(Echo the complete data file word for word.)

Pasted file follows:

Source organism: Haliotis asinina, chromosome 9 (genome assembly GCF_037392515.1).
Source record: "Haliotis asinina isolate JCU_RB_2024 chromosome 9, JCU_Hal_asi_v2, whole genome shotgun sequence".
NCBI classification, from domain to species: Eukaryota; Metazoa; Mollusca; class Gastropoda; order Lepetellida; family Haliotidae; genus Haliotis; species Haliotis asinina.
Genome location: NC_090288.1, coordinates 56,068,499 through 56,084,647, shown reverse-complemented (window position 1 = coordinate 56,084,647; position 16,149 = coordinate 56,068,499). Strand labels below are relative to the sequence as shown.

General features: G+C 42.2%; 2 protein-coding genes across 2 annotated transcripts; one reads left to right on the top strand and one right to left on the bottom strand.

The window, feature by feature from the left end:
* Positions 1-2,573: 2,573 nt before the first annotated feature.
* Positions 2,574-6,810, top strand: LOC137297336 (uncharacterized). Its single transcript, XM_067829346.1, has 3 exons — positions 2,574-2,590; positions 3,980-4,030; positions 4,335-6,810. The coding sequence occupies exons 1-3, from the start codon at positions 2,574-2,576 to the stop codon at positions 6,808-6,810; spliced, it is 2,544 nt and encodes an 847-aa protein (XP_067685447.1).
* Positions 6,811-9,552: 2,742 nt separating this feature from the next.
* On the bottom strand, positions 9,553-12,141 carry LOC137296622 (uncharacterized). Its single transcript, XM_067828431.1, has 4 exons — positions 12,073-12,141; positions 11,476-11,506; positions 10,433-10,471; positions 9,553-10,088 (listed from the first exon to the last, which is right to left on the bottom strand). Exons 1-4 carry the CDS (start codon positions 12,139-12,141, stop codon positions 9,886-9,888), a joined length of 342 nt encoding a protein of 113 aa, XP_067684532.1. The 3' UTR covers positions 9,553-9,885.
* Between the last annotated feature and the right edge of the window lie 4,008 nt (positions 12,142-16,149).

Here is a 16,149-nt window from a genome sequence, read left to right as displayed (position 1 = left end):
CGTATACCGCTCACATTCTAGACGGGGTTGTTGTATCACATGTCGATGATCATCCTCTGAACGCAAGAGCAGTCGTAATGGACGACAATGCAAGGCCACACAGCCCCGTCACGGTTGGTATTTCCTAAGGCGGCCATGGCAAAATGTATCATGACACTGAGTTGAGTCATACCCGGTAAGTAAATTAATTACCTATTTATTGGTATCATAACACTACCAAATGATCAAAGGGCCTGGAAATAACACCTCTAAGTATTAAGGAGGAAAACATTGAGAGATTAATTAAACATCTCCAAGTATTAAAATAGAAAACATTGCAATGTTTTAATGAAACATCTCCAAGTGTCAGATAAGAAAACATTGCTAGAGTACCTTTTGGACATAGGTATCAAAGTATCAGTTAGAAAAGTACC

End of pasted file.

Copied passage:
Source organism: Haliotis asinina, chromosome 9 (genome assembly GCF_037392515.1).
Source record: "Haliotis asinina isolate JCU_RB_2024 chromosome 9, JCU_Hal_asi_v2, whole genome shotgun sequence".
NCBI classification, from domain to species: Eukaryota; Metazoa; Mollusca; class Gastropoda; order Lepetellida; family Haliotidae; genus Haliotis; species Haliotis asinina.
Genome location: NC_090288.1, coordinates 56,068,499 through 56,084,647, shown reverse-complemented (window position 1 = coordinate 56,084,647; position 16,149 = coordinate 56,068,499). Strand labels below are relative to the sequence as shown.

General features: G+C 42.2%; 2 protein-coding genes across 2 annotated transcripts; one reads left to right on the top strand and one right to left on the bottom strand.

The window, feature by feature from the left end:
* Positions 1-2,573: 2,573 nt before the first annotated feature.
* Positions 2,574-6,810, top strand: LOC137297336 (uncharacterized). Its single transcript, XM_067829346.1, has 3 exons — positions 2,574-2,590; positions 3,980-4,030; positions 4,335-6,810. The coding sequence occupies exons 1-3, from the start codon at positions 2,574-2,576 to the stop codon at positions 6,808-6,810; spliced, it is 2,544 nt and encodes an 847-aa protein (XP_067685447.1).
* Positions 6,811-9,552: 2,742 nt separating this feature from the next.
* On the bottom strand, positions 9,553-12,141 carry LOC137296622 (uncharacterized). Its single transcript, XM_067828431.1, has 4 exons — positions 12,073-12,141; positions 11,476-11,506; positions 10,433-10,471; positions 9,553-10,088 (listed from the first exon to the last, which is right to left on the bottom strand). Exons 1-4 carry the CDS (start codon positions 12,139-12,141, stop codon positions 9,886-9,888), a joined length of 342 nt encoding a protein of 113 aa, XP_067684532.1. The 3' UTR covers positions 9,553-9,885.
* Between the last annotated feature and the right edge of the window lie 4,008 nt (positions 12,142-16,149).

Here is a 16,149-nt window from a genome sequence, read left to right as displayed (position 1 = left end):
CGTATACCGCTCACATTCTAGACGGGGTTGTTGTATCACATGTCGATGATCATCCTCTGAACGCAAGAGCAGTCGTAATGGACGACAATGCAAGGCCACACAGCCCCGTCACGGTTGGTATTTCCTAAGGCGGCCATGGCAAAATGTATCATGACACTGAGTTGAGTCATACCCGGTAAGTAAATTAATTACCTATTTATTGGTATCATAACACTACCAAATGATCAAAGGGCCTGGAAATAACACCTCTAAGTATTAAGGAGGAAAACATTGAGAGATTAATTAAACATCTCCAAGTATTAAAATAGAAAACATTGCAATGTTTTAATGAAACATCTCCAAGTGTCAGATAAGAAAACATTGCTAGAGTACCTTTTGGACATAGGTATCAAAGTATCAGTTAGAAAAGTACC